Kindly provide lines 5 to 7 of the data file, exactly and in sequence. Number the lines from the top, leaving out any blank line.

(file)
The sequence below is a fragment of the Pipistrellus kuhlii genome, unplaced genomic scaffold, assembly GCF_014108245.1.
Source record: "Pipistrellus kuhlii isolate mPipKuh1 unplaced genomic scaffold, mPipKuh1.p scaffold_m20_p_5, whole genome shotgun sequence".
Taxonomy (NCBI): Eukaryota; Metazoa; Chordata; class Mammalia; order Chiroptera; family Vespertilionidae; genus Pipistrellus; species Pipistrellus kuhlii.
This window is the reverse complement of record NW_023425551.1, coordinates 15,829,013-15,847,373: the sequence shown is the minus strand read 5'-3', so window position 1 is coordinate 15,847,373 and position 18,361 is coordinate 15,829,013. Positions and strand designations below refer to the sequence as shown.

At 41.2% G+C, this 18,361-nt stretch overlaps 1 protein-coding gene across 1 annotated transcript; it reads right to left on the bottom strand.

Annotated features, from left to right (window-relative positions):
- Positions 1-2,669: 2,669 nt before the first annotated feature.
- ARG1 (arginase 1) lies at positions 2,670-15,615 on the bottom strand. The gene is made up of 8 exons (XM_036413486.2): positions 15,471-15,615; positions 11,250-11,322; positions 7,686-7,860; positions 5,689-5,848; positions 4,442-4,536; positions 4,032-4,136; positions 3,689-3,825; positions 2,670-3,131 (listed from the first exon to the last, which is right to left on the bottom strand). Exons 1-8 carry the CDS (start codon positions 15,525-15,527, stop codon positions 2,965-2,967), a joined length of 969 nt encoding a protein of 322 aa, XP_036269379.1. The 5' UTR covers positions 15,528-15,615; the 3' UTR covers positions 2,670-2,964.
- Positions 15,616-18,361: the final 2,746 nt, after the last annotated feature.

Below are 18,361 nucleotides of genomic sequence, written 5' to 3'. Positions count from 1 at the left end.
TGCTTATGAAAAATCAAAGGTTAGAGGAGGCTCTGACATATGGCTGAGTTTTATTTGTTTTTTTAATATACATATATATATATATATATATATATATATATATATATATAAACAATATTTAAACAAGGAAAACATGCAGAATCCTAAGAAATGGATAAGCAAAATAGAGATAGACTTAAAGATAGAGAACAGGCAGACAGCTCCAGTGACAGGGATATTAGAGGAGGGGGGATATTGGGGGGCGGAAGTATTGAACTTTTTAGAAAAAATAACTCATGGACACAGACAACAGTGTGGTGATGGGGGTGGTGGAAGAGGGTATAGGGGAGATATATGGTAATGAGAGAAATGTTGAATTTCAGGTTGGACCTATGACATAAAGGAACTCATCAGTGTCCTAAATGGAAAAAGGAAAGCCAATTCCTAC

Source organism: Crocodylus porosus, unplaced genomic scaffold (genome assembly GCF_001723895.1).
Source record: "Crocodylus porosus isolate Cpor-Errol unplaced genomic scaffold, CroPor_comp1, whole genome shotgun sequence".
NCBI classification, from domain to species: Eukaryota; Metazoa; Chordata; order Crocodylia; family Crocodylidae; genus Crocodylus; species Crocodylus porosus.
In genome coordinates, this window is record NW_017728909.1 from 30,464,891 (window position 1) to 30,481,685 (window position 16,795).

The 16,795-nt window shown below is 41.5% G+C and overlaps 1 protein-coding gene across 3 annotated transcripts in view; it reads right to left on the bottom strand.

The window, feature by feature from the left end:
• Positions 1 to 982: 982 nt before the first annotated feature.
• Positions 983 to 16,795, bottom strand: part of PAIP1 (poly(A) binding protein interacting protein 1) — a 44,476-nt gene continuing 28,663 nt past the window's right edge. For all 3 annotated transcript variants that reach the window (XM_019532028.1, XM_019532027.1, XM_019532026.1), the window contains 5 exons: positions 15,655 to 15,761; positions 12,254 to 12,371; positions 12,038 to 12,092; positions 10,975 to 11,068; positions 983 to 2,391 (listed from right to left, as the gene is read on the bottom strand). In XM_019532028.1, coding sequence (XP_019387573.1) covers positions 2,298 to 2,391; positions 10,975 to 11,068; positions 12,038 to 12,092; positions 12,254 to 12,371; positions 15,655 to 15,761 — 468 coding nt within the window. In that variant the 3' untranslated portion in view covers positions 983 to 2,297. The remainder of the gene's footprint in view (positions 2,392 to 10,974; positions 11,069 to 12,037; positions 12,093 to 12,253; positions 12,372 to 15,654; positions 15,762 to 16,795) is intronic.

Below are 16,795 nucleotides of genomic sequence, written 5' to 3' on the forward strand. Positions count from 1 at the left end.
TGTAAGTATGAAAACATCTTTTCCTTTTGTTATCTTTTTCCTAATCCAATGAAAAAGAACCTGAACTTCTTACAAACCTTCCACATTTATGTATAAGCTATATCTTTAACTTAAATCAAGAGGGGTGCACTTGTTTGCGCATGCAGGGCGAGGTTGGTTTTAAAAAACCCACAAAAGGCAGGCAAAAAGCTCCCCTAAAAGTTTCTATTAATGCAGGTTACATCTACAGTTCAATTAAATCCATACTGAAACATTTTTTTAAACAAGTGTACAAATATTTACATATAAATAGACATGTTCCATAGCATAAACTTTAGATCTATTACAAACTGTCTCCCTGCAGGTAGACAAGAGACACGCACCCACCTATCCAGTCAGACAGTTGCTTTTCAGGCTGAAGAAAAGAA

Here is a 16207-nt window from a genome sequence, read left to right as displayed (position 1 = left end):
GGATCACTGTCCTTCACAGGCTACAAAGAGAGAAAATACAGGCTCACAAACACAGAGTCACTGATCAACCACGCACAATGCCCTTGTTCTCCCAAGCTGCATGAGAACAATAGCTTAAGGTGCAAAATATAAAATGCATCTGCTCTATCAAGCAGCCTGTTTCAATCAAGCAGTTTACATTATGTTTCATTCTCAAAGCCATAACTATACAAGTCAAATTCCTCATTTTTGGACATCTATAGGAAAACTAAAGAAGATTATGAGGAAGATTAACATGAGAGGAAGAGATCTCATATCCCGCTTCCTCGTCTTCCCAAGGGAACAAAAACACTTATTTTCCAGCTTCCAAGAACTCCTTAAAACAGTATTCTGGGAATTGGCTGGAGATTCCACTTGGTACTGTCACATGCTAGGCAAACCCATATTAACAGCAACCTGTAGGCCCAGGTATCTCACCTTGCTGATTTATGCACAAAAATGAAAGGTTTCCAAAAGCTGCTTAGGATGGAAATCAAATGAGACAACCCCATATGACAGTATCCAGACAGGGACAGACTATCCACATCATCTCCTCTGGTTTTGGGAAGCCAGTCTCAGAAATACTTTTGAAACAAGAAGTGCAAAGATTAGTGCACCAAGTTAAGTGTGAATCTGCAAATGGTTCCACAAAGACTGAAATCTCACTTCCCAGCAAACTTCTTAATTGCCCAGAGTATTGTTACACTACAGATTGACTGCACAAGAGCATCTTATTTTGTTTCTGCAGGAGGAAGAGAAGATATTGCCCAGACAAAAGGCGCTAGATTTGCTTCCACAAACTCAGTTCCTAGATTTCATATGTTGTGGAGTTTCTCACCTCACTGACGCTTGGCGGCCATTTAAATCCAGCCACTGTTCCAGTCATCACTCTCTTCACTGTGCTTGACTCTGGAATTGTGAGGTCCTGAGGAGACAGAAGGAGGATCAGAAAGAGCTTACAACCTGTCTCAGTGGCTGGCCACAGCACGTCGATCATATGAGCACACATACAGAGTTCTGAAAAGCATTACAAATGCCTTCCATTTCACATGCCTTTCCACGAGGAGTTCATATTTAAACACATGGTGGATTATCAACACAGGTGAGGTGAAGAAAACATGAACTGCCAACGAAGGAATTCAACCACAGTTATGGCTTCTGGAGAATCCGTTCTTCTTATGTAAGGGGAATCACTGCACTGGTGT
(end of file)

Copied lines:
At 41.2% G+C, this 18,361-nt stretch overlaps 1 protein-coding gene across 1 annotated transcript; it reads right to left on the bottom strand.

Annotated features, from left to right (window-relative positions):
- Positions 1-2,669: 2,669 nt before the first annotated feature.